“One of the world’s best known advocates of non-violent social change strategies, Martin Luther King, Jr. synthesized ideas drawn from many different cultural traditions.” (Carson 1). However, these protest strategies only furthered racial segregation, resulting in the eventual death of King.

Michael King, who was later known as Martin Luther King, Jr. was born January 15, 1929, at 501 Auburn Avenue in Atlanta, Georgia. His roots were in the African-American Baptist church. After his junior year at Morehouse College, Benjamin Mays influenced him to become a minister, the president of Morehouse College. (Smith 1). He studied theologies at Crozer Theological Seminary in Chester, Pennsylvania, and at Boston University, where he earned a doctorate in systematic theologies in 1955. (Carson 1). While he was completing his Ph. D. requirements, Martin Luther King, Jr. decided to return to the south. He became the pastor of Dextor Avenue Baptist Church in Montgomery, Alabama. (Smith 2).

Five days after Rosa Parks refused to obey the city’s rules concerning bus segregation; African-American residents of Montgomery, Alabama launched a bus boycott. They elected Martin Luther King, Jr. as president of the Montgomery Improvement Association. (Phillips 3). King received national prominence as the boycott continued, due to his personal courage and exceptional oratical skills. (Carson 2).

On charges of conspiracy, Martin Luther King, they bombed Jr.’s house, and they arrested him along with other boycott leaders. (Mark 3). Despite these actions taken against the boycott, Montgomery buses were desegregated in December of 1956. The Supreme Court had declared Alabama’s laws of segregation unconstitutional.

During 1957, Martin Luther King, Jr. and other African-American ministers established the Southern Christian Leadership Conference (SCLC). As president of the organization, King emphasized the importance of African-American voting rights. (Phillips 5). King published his first book, Stride Toward Freedom: The Montgomery Story. In 1959, he toured India to increase his knowledge and understanding of Gandhian non-violent strategies. By the end of that year, King relinquished the pastorate of Dextor, and returned to Atlanta, where the Southern Christian Leadership Conference headquarters was located. (Carson 2).

Martin Luther King, Jr. did not arrange any mass protest activities during the first five years to follow the Montgomery bus boycott. While King was cautious, southern, African-American college students took the initiative, launching many sit-in protests during the winter and spring of 1960. (Itory 3).  Conflicts between Martin Luther King, Jr. and the younger protestors were evident when the Southern Christian Leadership Conference assisted the Albany Movement’s campaign both of mass protest during December of 1961 and during the summer of 1962. (Phillips 2).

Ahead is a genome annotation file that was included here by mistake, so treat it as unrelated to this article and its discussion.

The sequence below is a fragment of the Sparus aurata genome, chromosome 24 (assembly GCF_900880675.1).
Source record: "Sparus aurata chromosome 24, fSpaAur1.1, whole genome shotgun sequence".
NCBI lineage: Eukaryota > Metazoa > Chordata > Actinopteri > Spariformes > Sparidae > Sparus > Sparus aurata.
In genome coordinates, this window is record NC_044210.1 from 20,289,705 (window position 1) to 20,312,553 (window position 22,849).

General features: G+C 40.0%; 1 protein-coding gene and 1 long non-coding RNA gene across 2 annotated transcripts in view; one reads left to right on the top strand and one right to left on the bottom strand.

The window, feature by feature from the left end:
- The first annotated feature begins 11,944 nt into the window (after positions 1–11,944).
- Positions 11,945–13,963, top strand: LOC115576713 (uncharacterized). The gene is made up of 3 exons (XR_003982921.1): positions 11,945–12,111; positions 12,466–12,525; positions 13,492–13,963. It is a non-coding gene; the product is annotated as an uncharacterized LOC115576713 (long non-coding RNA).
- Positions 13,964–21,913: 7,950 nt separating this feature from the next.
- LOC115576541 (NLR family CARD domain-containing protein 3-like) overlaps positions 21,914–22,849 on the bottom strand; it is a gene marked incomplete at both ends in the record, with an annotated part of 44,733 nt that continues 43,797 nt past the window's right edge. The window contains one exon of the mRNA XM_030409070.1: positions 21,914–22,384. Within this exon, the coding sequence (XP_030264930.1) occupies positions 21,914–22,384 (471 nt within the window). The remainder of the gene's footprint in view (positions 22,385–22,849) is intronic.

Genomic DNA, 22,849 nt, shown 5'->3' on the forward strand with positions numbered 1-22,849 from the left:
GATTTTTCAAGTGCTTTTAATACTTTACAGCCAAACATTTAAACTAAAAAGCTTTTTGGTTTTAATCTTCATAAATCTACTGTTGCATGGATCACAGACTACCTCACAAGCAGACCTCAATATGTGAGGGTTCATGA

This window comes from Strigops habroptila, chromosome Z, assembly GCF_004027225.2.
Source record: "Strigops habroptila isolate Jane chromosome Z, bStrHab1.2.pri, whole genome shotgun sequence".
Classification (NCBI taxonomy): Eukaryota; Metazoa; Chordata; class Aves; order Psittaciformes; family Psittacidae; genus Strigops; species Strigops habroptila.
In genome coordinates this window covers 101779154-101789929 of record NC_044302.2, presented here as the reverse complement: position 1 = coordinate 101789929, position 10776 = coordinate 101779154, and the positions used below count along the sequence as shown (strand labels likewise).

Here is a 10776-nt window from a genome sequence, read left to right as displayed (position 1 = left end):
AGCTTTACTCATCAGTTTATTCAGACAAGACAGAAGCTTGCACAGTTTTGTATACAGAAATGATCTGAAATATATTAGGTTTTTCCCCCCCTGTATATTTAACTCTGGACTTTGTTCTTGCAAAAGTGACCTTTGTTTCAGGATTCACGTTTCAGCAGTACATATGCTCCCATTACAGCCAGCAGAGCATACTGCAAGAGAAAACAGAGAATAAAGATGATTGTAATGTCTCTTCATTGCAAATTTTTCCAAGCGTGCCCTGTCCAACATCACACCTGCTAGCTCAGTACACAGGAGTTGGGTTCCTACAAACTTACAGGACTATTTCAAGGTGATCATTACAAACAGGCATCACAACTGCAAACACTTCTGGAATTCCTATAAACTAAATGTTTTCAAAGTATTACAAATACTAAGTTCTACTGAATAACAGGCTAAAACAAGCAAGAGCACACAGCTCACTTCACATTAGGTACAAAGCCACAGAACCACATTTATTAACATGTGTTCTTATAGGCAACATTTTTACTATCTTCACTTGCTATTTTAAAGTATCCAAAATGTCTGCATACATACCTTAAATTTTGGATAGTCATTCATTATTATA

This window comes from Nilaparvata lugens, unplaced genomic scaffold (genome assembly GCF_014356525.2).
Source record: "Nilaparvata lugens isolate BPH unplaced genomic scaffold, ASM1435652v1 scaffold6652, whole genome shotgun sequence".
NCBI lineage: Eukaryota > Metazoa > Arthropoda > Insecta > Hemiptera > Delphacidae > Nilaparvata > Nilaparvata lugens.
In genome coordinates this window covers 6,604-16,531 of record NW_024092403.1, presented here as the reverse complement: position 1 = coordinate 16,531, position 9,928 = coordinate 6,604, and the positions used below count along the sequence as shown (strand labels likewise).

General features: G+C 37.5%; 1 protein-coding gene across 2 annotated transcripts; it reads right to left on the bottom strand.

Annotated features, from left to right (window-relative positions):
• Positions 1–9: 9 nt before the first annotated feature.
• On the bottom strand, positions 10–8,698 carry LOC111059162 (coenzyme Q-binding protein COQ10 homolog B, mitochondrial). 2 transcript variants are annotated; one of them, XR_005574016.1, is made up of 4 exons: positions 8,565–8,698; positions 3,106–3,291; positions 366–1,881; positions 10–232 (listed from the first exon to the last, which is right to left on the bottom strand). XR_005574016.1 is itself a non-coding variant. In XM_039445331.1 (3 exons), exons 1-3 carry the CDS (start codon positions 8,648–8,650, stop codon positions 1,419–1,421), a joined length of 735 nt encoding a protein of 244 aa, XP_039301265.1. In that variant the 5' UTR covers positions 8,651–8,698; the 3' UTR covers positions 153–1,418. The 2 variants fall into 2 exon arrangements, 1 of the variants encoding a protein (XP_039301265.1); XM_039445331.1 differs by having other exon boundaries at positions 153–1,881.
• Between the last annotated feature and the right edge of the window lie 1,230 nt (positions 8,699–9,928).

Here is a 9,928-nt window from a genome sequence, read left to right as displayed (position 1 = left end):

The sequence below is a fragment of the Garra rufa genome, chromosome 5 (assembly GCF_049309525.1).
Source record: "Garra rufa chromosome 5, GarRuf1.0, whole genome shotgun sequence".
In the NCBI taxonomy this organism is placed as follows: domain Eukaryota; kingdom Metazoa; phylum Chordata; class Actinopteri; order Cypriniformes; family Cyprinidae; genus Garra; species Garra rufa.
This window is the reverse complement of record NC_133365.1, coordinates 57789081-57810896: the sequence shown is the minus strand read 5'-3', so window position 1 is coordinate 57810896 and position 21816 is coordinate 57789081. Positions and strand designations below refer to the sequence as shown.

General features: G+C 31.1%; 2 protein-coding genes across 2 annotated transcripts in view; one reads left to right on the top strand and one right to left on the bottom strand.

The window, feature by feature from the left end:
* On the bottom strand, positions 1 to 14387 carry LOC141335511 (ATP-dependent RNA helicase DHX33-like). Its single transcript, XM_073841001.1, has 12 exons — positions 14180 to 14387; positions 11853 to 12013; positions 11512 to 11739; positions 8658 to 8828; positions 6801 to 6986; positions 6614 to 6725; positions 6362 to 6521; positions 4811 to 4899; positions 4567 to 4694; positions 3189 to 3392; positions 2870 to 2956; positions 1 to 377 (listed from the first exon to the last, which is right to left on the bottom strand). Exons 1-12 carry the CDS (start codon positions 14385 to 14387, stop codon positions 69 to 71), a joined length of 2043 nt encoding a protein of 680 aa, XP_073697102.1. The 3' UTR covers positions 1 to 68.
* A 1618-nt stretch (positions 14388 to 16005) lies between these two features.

In 1963 Martin Luther King, Jr. and his staff guided mass demonstrations in Birmingham, Alabama, where local, white police officials were known for their anti-black attitudes. President Kennedy reacted to the protests by submitting civil rights legislation to Congress, which passed the Civil Rights Act of 1963. (Mark 5). In 1963 he delivered his famous “I Have a Dream” speech on the steps of the Lincoln Memorial, attracting 250,000 protestors. (Phillips 4).

In 1966, while participating in a march, he encountered strong criticism from Stokely Carmichael. Shortly afterwards white counter protestors stabbed him in the Chicago area. Despite these conflicts, King still used non-violent protesting techniques. (Phillips 5).

Martin Luther King, Jr.’s effectiveness was not only limited by divisions among African-Americans, but by national political leaders. As urban racial violence escalated in the south, and King criticized American intervention in the Vietnam War, King lost the support of many white liberals. His relations with the Lyndon Johnson administration were at a low point when Martin Luther King, Jr. was assassinated on April 4, 1968, while seeking to assist a garbage worker’s strike in Memphis. (Itory 5).

Martin Luther King, Jr. was a man who believed that all people were created equally. His methods were unconventional; his beliefs were insurgent.

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